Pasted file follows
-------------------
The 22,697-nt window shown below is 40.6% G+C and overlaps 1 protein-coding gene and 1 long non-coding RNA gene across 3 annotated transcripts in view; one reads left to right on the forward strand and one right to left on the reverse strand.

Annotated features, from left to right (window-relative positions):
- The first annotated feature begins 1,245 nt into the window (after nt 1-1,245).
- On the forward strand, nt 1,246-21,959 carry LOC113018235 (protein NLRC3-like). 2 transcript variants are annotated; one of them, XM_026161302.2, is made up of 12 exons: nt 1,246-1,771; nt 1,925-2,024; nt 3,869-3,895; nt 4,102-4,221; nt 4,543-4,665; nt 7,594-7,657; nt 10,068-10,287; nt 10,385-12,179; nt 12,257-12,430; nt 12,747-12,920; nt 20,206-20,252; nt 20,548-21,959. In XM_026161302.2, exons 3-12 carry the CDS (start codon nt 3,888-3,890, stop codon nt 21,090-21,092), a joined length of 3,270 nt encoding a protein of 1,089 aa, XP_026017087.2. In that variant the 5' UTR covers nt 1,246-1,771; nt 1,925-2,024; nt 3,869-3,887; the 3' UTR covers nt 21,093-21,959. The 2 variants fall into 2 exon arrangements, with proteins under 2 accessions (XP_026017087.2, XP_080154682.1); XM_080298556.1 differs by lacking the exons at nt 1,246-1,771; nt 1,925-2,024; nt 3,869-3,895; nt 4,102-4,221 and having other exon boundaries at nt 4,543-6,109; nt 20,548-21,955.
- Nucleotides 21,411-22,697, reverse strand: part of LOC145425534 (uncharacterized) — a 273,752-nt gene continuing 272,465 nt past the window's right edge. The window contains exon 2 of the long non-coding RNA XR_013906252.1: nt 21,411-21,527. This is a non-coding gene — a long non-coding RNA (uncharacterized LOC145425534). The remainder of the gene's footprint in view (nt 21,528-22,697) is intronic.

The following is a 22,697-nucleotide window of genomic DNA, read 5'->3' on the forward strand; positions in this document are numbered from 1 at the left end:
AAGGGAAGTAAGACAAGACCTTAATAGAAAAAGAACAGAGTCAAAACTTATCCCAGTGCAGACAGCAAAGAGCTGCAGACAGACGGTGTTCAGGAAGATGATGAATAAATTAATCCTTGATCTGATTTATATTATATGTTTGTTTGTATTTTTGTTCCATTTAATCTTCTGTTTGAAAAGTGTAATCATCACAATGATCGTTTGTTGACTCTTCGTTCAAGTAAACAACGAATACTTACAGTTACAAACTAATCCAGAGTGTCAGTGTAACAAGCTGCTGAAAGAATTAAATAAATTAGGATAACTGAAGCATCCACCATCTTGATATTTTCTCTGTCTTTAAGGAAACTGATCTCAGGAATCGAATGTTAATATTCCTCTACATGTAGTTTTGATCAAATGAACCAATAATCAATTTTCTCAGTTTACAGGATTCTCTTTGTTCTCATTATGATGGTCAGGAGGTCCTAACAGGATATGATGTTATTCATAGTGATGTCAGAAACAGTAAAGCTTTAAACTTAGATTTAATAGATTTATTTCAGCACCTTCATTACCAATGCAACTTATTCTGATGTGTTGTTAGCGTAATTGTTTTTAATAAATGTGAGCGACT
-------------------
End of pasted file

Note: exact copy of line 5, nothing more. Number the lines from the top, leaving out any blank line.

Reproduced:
- Nucleotides 21,411-22,697, reverse strand: part of LOC145425534 (uncharacterized) — a 273,752-nt gene continuing 272,465 nt past the window's right edge. The window contains exon 2 of the long non-coding RNA XR_013906252.1: nt 21,411-21,527. This is a non-coding gene — a long non-coding RNA (uncharacterized LOC145425534). The remainder of the gene's footprint in view (nt 21,528-22,697) is intronic.